while his attenuated frame, and the tremulous hand with which he seems to have written his letters, bespoke “the shadows lengthening as the day declines.” The year 1736 was one of retirement from public labour on account of illness, which originated the hymn entitled “Complaint and Hope under great pain.” The effects of intense mental application appeared in a broken constitution and completely disordered and debilitated nervous system. The sufferer was greatly distressed by insomnia, or continual wakefulness. For several nights successively he could obtain no sleep, except such as was forced by medical preparations; and even the strongest opiates lost their virtue by repeated use, and only served to aggravate his malady. In one of his sermons he recurs to his youthful studies; and attributes his weakened frame and frequent attacks of illness, to the laborious exertions of his early life. “ Midnight studies," he remarks, " are prejudicial to nature: a painful experience calls me to repent of the faults of my younger years, and there are many before me have had the same call to repentance. Wearing out the lightsome hours in sleep, is an unnatural waste of sunbeams. There is no light so friendly to animal nature as that of the sun." Diligence is commendable in every student, but many bare fallen victims to their ardour for literary renown; and an early death or a premature old age has been the result of their severe yet injudicious economy. “Dr. Owen,” Watts observed upon one occasion, “was accustomed to say, that he would gladly part with all the learning he had acquired by sitting up late at study in younger life, if he could but regain the health he had lost by it.” In seasons of sickness, when incapable of public service, Dr. Watts refused to take his salary from the church, saying that as he could not preach he had no right to it. But his people, to their honour, did not listen to such a proposal, as so much of the church's increase was owing to his labours, and so great a portion of his life had

"*

* Ser. xv. vol. ii.

been spent in its service. Mr. Price too joined with them in opposing the wishes of his colleague, at the same time that he admired the delicacy of feeling that prompted him to decline his income.

In the commencement of the year 1737 the circle of Watts's intimate acquaintance was broken by the death of Mrs. Rowe, whose piety, talents, and amiable qualities caused her loss to be universally deplored. She died suddenly, on Sunday morning, Feb. 20th, leaving in her cabinet letters for the following friends, whom she held in high esteem : Dr. Watts, the Countess of Hertford, Mr. James Theobald, the Earl of Orrery, and her mother-in-law, Mrs. Sarah Rowe. The doctor's letter was accompanied with the manuscript of her" Devout Exercises” in several loose papers, which she requested him to publish, after having subjected it to a careful revision. These devotional meditations were published in the September following, with a preface written by himself, and a dedication to the Countess, as an "intimate friend” of the deceased. During an intimacy of nearly thirty years, he had enjoyed ample opportunities of estimating the merits and defects of Mrs. Rowe; and the opinion of her character, expressed in his prefatory letter, is remarkably just and dispassionate. Far from joining with her admirers, who almost elevated her into a divinity, he yet meets the severe animadversions of her impugners; and finds an apology for the transports and raptures which marked her experience in an ardent temperament and vivacious imagination. The frigid calculating formalist, familiar with the theory, but strange to the power of godliness -- the worldling, upon whose heart no spark of devotion has yet fallen --- may turn from her pages with disgust, or by an unwonted stretch of candour regard her as an amiable visionary ; but he who has been warmed by the same heavenly fire, will be able, in some degree, to sympathise with her devout aspirations. “It was much the fashion,” says Watts in his preface, “even among some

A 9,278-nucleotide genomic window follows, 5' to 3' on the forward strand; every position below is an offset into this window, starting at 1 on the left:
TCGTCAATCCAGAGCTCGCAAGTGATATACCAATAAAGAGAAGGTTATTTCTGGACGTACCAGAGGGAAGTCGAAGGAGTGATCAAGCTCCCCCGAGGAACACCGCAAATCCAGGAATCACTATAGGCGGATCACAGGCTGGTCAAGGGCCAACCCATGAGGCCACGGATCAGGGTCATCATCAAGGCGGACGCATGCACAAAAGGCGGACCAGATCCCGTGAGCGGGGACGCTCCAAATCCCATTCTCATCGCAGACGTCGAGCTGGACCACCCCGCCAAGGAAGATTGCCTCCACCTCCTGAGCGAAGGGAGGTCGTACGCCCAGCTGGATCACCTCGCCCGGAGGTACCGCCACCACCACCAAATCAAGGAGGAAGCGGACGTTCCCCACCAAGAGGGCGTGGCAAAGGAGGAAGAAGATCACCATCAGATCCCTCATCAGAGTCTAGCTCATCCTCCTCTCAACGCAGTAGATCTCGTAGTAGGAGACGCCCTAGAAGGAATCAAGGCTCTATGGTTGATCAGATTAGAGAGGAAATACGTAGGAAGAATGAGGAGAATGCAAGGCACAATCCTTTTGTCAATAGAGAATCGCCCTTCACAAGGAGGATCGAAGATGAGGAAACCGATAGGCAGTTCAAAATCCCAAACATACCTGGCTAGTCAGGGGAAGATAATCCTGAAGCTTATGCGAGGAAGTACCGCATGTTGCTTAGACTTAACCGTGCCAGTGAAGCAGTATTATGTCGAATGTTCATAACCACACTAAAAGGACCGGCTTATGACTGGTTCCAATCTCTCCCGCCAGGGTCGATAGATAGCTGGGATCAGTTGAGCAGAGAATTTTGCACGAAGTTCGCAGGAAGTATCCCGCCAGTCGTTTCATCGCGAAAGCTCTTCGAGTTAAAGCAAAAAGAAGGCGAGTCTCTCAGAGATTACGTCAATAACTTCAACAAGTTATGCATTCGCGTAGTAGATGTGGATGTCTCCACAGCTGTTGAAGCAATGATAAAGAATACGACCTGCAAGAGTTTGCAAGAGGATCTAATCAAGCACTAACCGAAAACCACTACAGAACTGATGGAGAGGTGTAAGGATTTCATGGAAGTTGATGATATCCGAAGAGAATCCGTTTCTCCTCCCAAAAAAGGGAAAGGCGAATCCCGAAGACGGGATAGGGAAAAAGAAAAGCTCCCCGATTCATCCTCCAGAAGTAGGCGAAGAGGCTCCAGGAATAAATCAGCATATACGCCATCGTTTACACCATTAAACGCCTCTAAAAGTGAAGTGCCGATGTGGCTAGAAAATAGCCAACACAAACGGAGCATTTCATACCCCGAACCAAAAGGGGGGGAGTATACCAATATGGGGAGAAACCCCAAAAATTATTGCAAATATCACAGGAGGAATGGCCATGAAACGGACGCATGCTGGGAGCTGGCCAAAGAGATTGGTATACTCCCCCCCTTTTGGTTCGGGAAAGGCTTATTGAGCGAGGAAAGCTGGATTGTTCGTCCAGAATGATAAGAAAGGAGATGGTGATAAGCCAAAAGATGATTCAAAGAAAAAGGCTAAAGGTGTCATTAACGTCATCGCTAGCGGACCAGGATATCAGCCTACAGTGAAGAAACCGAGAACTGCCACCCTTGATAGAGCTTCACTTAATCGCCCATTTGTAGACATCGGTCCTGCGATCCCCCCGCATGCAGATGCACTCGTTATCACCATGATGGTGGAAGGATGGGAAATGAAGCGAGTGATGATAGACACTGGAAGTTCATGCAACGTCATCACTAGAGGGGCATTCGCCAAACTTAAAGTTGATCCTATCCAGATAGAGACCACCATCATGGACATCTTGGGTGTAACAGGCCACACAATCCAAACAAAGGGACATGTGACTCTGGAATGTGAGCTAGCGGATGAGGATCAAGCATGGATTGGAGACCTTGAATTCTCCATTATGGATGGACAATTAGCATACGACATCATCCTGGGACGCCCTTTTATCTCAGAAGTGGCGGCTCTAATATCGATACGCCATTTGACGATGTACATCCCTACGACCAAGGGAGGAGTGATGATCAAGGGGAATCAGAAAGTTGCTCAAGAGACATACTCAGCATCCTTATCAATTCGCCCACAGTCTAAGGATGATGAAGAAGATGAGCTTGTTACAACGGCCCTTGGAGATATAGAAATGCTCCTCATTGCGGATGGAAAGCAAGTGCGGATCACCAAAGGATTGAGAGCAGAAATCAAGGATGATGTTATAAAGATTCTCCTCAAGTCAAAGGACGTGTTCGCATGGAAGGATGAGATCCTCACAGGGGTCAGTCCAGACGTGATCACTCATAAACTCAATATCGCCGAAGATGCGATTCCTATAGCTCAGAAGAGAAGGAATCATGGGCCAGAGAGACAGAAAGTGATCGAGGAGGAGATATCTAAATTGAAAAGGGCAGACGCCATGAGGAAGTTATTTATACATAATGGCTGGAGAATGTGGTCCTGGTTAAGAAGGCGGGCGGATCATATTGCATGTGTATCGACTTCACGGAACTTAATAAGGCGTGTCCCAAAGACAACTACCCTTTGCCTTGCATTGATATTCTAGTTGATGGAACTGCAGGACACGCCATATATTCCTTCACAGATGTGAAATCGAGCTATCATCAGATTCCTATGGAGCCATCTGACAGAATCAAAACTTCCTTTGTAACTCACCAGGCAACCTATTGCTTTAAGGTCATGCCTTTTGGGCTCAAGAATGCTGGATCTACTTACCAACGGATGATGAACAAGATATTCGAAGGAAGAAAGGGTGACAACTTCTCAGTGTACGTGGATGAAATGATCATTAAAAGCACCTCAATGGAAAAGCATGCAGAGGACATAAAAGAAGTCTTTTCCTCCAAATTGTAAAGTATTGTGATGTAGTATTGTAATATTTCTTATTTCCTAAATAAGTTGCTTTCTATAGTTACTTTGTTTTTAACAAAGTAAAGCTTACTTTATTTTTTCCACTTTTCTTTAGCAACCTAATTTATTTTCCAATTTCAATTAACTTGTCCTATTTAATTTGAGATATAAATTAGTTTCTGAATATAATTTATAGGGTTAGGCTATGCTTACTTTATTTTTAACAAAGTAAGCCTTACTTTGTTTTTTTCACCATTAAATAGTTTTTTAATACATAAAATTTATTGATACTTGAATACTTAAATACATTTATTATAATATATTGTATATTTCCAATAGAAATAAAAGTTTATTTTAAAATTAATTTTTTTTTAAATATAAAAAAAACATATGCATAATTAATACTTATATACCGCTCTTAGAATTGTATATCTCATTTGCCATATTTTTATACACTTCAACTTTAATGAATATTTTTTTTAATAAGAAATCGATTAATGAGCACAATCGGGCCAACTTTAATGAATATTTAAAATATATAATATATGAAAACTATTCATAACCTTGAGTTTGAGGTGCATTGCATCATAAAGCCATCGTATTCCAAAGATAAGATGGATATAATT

divines of eminence in former years, to express the ferrours of devout love to our Saviour in the style of the Song of Solomon; and I must confess, that several of my composures in verse, written in younger life, were led by those examples unwarily into this tract.” It may be questioned, whether such a mode of expressing religious feelings, the natural product of an eastern clime, is judicious; for men of corrupt minds, in an earlier period, “turned the grace of God into lasciviousness ;” and an impure imagination and an unsanctified heart, will connect carnal and sensual ideas with the employment of such imagery. Be it, however, remembered, that the taste of the age in which Mrs. Rowe lived was essentially vitiated; the adoption of a tumid passionate style was necessary to pamper the popular appetite; and, hence, the sickly sentimentalism of Sterne, and the bloated effusions of Hervey, which are now justly discarded, were, at a period not much posterior, not only tolerated but admired. Her mind was tinctured not only by the prevailing taste, but by the mystical writers she had read; but he who on this ground alone would unsparingly condemn her compositions, gives ample room for others to suppose, that he is a stranger to the “ devout exercises” in which she delighted--that he has light but not lore -- and that however clear his head, his heart is cold.

A few months previous to the publication just noticed, Dr. Watts sent forth a treatise entitled “Humility represented in the character of St. Paul,” dated from his retreat at “ Newington, March 25.” It consists of various papers which he tells us had lain by him in his desk for several years. The tract is founded upon Ephesians, iii. 8, “less than the least of all saints ;” and exhibits in an impressive manner, the advantages invariably attendant upon the cultivation of a similar temper to that which the passage expresses. Though written in an exceedingly plain and homely style, it is by no means deficient in striking remark, and lively delineation of charac